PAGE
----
For instance, Samuel is told to go to Bethlehem and to anoint the next king of Israel who is resident there along with his father (I Sam 16:1). Though Samuel gets it rather wrong by thinking the outward appearance of a man is what marks him out for selection (I Sam 16:6-7), eventually David is brought before him and is anointed as king over Israel (I Sam 16:12-13).
One would have forgiven David for thinking that all was now cut and dried and that all he need do is to grow in stature and power until, naturally, he would become the next king acknowledged by all. But, through a succession of trials and misfortunes ranging from the current king attempting to kill him to having to flee the land of promise for a foreign land that was an adversary of Israel, he finds himself exiled away, he thinks, from the promise of God, even considering that the Lord’s promise was now no longer able to come about (I Sam 27:1).
He is even tempted twice to assassinate the currently reigning king and take the throne by force (I Sam 24:3-7, 26:6-12) and he could indeed have been forgiven for thinking that, as the anointing had left king Saul (I Sam 16:14-15), it was only fitting and right that he commit such an act and establish himself as king in accordance with the Word of God. But David (thank goodness!) waited not for the opportunity to establish himself as king but for the Lord to raise him up to be the king that He’d promised.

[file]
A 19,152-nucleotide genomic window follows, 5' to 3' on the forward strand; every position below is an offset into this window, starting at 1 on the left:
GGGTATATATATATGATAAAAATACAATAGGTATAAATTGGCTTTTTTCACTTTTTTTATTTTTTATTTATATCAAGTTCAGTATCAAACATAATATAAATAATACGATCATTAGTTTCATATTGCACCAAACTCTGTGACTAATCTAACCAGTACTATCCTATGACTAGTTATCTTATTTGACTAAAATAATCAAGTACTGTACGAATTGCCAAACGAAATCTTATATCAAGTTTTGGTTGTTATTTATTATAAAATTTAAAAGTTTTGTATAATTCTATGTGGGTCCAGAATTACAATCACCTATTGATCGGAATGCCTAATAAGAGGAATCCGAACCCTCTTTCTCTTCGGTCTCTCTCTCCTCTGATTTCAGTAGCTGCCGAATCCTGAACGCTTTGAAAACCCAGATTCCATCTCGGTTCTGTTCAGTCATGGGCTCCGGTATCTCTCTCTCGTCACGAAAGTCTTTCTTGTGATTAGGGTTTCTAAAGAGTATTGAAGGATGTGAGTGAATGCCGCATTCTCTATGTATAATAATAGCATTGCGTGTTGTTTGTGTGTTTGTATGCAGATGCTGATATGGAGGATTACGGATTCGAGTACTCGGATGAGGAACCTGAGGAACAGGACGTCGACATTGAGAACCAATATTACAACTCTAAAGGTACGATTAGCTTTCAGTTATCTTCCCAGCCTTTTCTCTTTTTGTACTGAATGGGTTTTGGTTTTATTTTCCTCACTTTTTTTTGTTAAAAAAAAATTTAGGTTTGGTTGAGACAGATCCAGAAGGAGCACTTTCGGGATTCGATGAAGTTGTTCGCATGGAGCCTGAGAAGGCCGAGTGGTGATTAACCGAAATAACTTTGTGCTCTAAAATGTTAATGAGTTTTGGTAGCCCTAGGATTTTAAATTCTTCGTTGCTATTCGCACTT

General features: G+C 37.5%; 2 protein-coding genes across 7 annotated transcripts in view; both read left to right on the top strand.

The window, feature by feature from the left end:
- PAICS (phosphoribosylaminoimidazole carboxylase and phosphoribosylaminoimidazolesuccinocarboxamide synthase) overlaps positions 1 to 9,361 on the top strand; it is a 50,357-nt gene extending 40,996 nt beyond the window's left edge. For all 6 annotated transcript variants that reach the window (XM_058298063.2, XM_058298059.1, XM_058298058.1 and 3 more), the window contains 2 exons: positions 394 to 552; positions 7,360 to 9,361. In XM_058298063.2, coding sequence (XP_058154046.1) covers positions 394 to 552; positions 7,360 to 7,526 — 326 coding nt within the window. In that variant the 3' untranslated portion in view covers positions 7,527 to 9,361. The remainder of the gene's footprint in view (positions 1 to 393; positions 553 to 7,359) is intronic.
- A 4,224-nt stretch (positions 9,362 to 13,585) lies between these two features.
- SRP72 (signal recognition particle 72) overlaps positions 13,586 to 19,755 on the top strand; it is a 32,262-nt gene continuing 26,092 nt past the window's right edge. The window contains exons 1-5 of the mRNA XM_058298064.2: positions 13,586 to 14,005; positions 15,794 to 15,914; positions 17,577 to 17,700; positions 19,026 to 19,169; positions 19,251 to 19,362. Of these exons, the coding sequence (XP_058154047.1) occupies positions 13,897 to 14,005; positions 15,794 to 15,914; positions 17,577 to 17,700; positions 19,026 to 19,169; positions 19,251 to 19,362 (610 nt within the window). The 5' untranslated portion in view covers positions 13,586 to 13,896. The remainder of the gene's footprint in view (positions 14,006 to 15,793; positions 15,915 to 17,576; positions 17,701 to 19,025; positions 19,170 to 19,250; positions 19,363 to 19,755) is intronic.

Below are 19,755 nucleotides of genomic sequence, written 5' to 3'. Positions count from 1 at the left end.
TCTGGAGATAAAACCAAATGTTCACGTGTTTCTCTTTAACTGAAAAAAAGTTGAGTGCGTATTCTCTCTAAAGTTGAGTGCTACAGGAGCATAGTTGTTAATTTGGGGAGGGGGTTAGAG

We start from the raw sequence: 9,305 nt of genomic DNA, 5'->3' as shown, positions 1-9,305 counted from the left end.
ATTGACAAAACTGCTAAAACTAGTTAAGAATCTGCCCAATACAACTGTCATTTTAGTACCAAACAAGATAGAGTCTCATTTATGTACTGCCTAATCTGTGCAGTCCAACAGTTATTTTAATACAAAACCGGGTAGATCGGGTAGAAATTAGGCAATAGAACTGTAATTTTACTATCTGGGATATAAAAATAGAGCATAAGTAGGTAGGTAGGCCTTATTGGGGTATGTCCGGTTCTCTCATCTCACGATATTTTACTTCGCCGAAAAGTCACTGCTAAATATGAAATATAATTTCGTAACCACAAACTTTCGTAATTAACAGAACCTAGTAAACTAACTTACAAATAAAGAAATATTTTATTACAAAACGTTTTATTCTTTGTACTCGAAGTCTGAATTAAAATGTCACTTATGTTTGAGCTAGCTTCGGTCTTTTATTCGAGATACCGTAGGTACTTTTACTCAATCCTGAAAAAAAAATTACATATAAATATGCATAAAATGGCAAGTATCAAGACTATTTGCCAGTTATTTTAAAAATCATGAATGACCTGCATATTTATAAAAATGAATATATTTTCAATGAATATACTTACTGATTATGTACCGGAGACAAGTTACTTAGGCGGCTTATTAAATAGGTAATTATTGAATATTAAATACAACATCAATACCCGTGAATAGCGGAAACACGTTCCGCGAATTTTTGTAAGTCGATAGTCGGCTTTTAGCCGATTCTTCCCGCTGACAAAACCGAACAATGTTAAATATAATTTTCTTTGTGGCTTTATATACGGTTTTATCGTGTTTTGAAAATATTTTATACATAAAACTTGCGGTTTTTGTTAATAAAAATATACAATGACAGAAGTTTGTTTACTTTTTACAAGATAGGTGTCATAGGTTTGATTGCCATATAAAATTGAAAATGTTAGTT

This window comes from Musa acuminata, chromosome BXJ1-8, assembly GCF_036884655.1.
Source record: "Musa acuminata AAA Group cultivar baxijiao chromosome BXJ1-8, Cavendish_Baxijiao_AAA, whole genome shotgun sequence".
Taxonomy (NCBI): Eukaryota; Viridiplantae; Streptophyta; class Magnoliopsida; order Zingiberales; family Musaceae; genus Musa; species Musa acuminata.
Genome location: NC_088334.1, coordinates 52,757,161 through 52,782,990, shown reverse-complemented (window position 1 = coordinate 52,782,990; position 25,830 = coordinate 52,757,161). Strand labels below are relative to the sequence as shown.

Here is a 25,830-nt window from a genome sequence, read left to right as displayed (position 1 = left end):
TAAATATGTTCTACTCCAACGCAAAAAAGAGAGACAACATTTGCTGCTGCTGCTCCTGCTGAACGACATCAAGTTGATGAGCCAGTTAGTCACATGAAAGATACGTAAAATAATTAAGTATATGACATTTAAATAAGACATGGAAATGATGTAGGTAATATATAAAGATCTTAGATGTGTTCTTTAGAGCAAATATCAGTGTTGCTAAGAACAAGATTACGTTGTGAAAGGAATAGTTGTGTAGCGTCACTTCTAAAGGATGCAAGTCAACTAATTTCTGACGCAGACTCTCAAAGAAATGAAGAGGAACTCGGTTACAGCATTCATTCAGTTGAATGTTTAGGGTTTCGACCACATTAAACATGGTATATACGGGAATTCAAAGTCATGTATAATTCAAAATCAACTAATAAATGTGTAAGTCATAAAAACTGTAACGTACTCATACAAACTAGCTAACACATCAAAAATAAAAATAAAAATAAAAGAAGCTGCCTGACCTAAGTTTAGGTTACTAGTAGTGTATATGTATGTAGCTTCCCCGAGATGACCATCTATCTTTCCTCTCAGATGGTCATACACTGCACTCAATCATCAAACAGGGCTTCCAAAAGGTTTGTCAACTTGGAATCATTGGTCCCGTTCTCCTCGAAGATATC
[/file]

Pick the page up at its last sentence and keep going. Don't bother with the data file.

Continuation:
We see here, then, that between the promise being given and the event becoming a reality, there was a lengthy time through which David had to survive the best he could (yet always under the protection of God!) until the day would come when God would fulfil all that He’d promised.
In the NT, the apostle Paul was also one who experienced a long period of time between receiving the promise of God and of seeing it fulfilled even though his immediate reaction to witness to the reality of Jesus as Lord was such a shock that many of the devout believers could hardly believe it (Acts 9:21).
When Ananias met with the temporarily blind new convert, he was prompted to tell him (Acts 24:15)
‘...you will be a witness for Him to all men of what you have seen and heard’
Paul also proclaiming (Acts 26:16-18) that Jesus had spoken to him saying that he had been appointed
‘...to serve and bear witness to the things in which you have seen Me and to those in which I will appear to you, delivering you from the people and from the Gentiles - to whom I send you to open their eyes, that they may turn from darkness to light and from the power of satan to God, that they may receive forgiveness of sins and a place among those who are sanctified by faith in Me’
What is not often pointed out, though, is that Paul (Gal 1:17-18)
‘...went away into Arabia; and again I returned to Damascus. Then after three years I went up to Jerusalem’